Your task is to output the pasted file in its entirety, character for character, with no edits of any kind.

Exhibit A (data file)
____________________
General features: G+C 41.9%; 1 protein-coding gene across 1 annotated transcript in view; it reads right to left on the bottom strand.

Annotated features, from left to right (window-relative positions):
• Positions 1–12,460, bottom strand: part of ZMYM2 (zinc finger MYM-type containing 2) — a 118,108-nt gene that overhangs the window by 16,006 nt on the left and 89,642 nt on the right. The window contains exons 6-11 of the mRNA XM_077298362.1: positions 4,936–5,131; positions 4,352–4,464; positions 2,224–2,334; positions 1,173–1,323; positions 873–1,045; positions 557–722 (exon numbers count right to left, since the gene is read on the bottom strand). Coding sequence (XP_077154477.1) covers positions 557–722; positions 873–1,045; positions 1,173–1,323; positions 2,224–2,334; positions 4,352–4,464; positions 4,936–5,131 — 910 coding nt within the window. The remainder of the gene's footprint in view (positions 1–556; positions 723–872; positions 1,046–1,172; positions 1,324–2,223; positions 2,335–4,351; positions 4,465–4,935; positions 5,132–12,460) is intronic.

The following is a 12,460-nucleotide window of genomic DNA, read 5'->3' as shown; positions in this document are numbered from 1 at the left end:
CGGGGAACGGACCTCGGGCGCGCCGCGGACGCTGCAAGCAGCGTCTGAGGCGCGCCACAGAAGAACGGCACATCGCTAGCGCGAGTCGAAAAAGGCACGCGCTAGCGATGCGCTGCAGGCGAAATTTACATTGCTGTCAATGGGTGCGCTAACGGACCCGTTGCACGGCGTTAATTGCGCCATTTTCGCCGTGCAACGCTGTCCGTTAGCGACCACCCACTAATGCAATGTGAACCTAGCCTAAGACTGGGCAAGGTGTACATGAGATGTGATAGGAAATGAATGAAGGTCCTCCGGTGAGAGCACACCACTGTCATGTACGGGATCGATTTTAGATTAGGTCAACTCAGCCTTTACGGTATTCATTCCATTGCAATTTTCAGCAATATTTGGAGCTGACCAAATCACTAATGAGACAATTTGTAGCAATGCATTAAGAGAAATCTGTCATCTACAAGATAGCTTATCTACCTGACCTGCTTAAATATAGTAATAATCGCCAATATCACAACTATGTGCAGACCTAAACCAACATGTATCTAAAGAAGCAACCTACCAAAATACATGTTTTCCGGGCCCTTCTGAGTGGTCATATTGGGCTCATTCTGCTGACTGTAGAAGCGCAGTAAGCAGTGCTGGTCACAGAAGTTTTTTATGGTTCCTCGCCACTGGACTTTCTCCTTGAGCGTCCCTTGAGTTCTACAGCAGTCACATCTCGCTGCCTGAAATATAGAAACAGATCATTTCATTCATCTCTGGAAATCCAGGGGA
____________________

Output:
General features: G+C 41.9%; 1 protein-coding gene across 1 annotated transcript in view; it reads right to left on the bottom strand.

Annotated features, from left to right (window-relative positions):
• Positions 1–12,460, bottom strand: part of ZMYM2 (zinc finger MYM-type containing 2) — a 118,108-nt gene that overhangs the window by 16,006 nt on the left and 89,642 nt on the right. The window contains exons 6-11 of the mRNA XM_077298362.1: positions 4,936–5,131; positions 4,352–4,464; positions 2,224–2,334; positions 1,173–1,323; positions 873–1,045; positions 557–722 (exon numbers count right to left, since the gene is read on the bottom strand). Coding sequence (XP_077154477.1) covers positions 557–722; positions 873–1,045; positions 1,173–1,323; positions 2,224–2,334; positions 4,352–4,464; positions 4,936–5,131 — 910 coding nt within the window. The remainder of the gene's footprint in view (positions 1–556; positions 723–872; positions 1,046–1,172; positions 1,324–2,223; positions 2,335–4,351; positions 4,465–4,935; positions 5,132–12,460) is intronic.

The following is a 12,460-nucleotide window of genomic DNA, read 5'->3' as shown; positions in this document are numbered from 1 at the left end:
CGGGGAACGGACCTCGGGCGCGCCGCGGACGCTGCAAGCAGCGTCTGAGGCGCGCCACAGAAGAACGGCACATCGCTAGCGCGAGTCGAAAAAGGCACGCGCTAGCGATGCGCTGCAGGCGAAATTTACATTGCTGTCAATGGGTGCGCTAACGGACCCGTTGCACGGCGTTAATTGCGCCATTTTCGCCGTGCAACGCTGTCCGTTAGCGACCACCCACTAATGCAATGTGAACCTAGCCTAAGACTGGGCAAGGTGTACATGAGATGTGATAGGAAATGAATGAAGGTCCTCCGGTGAGAGCACACCACTGTCATGTACGGGATCGATTTTAGATTAGGTCAACTCAGCCTTTACGGTATTCATTCCATTGCAATTTTCAGCAATATTTGGAGCTGACCAAATCACTAATGAGACAATTTGTAGCAATGCATTAAGAGAAATCTGTCATCTACAAGATAGCTTATCTACCTGACCTGCTTAAATATAGTAATAATCGCCAATATCACAACTATGTGCAGACCTAAACCAACATGTATCTAAAGAAGCAACCTACCAAAATACATGTTTTCCGGGCCCTTCTGAGTGGTCATATTGGGCTCATTCTGCTGACTGTAGAAGCGCAGTAAGCAGTGCTGGTCACAGAAGTTTTTTATGGTTCCTCGCCACTGGACTTTCTCCTTGAGCGTCCCTTGAGTTCTACAGCAGTCACATCTCGCTGCCTGAAATATAGAAACAGATCATTTCATTCATCTCTGGAAATCCAGGGGA